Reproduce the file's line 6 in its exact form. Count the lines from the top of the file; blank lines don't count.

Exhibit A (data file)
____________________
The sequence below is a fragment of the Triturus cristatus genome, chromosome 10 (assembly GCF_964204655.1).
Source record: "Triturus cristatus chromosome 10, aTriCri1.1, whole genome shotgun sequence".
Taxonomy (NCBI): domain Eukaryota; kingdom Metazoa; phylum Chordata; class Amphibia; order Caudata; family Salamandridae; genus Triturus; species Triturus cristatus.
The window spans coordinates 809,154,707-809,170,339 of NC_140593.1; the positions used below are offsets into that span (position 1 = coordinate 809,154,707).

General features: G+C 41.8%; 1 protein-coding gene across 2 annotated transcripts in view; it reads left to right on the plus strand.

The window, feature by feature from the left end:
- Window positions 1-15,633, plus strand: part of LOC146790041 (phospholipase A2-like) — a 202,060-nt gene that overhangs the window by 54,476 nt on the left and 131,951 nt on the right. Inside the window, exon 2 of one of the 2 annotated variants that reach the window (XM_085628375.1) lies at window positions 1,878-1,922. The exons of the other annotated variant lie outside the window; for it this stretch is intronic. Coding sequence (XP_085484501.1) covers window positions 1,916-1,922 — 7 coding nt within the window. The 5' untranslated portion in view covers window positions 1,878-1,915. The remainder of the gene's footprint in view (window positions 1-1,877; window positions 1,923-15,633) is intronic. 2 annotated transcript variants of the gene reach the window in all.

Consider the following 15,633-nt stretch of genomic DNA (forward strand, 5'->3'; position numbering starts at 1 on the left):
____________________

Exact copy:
The window, feature by feature from the left end: